Internet Governance and the Domain Name System

Internet Governance and the Domain Name System : Issues for Congress

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The Internet is often described as a "network of networks" because it is not a single physical entity, but hundreds of thousands of interconnected networks linking hundreds of millions of computers around the world. As such, the Internet is international, decentralized, and comprised of networks and infrastructure largely owned and operated by private sector entities. As the Internet grows and becomes more pervasive in all aspects of modern society, the question of how it should be governed becomes more pressing. Currently, an important aspect of the Internet is governed by a private sector, international organization called the Internet Corporation for Assigned Names and Numbers (ICANN), which manages and oversees some of the critical technical underpinnings of the Internet such as the domain name system and Internet Protocol (IP) addressing. ICANN makes its policy decisions using a multistakeholder model of governance, in which a "bottom-up" collaborative process is open to all constituencies of Internet stakeholders. National governments have recognized an increasing stake in ICANN policy decisions, especially in cases where Internet policy intersects with national laws addressing such issues as intellectual property, privacy, law enforcement, and cybersecurity. Some governments around the world are advocating increased intergovernmental influence over the way the Internet is governed. For example, specific proposals have been advanced that would create an Internet governance entity within the United Nations (U.N.). Other governments (including the United States), as well as many other Internet stakeholders, oppose these proposals and argue that ICANN's multistakeholder model is the most appropriate way to govern the Internet. Currently, the U.S. government, through the National Telecommunications and Information Administration (NTIA) at the Department of Commerce, holds a "stewardship" role over the domain name system by virtue of a contractual relationship with ICANN. On March 14, 2014, NTIA announced its intention to transition its stewardship role and procedural authority over key domain name functions to the global Internet multistakeholder community. If a satisfactory transition can be achieved, NTIA stated that it would let its contract with ICANN expire as early as September 30, 2015. NTIA has also stated that it will not accept any transition proposal that would replace the NTIA role with a government-led or an intergovernmental organization solution. Legislation was introduced into the 113th Congress seeking to limit NTIA's ability to transfer its authority over certain domain name functions. Ultimately, the 113th Congress enacted two legislative provisions that address NTIA's proposed transition. Section 540 of the Consolidated and Further Continuing Appropriations Act, 2015 (P.L. 113-235) provided that during FY2015, NTIA may not use any appropriated funds to relinquish its responsibility with respect to Internet domain name system functions. Meanwhile, Section 1639 of the FY2015 National Defense Authorization Act (P.L. 113-235) contained Sense of Congress language on the future of the Internet and the .mil top-level more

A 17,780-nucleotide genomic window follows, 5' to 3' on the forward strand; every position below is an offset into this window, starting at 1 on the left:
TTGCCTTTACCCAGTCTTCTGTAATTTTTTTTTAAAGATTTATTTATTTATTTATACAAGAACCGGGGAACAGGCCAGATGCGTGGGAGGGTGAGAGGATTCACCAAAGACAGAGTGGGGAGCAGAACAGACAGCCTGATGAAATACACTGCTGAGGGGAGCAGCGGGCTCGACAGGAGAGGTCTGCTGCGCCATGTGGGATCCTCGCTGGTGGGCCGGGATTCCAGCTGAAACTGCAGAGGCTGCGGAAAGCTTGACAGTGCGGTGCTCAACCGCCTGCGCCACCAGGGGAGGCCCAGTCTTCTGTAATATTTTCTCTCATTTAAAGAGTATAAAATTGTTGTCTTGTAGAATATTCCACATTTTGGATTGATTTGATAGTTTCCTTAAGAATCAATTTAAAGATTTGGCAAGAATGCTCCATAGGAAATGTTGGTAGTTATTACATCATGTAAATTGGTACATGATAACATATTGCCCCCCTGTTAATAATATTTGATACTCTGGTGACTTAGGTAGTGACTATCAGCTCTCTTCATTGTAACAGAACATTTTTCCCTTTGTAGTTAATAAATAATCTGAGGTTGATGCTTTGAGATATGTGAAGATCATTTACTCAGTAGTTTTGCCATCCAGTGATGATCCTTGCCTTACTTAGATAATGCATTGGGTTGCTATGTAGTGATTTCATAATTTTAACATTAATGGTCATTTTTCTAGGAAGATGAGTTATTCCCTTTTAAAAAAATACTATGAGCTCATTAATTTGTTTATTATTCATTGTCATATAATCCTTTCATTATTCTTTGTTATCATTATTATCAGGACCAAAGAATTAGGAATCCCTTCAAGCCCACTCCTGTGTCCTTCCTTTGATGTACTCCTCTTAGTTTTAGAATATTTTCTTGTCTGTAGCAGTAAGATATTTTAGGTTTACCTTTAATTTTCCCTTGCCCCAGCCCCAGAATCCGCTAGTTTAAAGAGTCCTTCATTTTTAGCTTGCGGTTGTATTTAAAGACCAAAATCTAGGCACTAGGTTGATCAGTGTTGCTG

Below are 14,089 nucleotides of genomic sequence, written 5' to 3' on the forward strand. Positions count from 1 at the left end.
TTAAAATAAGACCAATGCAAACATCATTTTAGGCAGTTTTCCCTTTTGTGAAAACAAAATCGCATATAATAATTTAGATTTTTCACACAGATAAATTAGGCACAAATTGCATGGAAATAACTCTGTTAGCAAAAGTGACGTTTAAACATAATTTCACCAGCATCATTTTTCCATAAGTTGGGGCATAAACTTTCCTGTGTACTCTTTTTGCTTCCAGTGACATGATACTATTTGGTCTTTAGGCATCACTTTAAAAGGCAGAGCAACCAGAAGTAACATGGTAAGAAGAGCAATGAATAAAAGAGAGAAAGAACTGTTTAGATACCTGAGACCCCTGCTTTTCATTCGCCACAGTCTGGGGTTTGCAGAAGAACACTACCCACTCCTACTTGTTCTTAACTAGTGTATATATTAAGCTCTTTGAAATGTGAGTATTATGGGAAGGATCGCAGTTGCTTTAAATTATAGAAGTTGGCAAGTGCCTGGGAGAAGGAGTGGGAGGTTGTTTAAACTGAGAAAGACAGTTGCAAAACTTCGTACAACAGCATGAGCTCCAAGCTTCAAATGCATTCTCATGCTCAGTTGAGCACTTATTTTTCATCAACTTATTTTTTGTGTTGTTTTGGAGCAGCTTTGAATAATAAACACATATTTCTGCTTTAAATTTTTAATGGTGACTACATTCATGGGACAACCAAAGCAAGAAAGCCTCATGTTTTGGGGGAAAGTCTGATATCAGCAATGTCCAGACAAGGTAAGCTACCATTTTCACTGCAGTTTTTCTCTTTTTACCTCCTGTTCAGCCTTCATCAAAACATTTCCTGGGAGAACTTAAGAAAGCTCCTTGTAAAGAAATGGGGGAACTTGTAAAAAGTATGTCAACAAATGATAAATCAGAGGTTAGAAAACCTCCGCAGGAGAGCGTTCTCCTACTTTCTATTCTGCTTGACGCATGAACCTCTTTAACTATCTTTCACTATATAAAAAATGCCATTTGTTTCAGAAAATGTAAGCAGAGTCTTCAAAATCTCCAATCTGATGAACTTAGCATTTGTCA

Product details

  • Paperback | 34 pages
  • 215.9 x 279.4 x 2.03mm | 140.61g
  • Createspace
  • United States
  • English
  • black & white illustrations
  • 1508602964
  • 9781508602965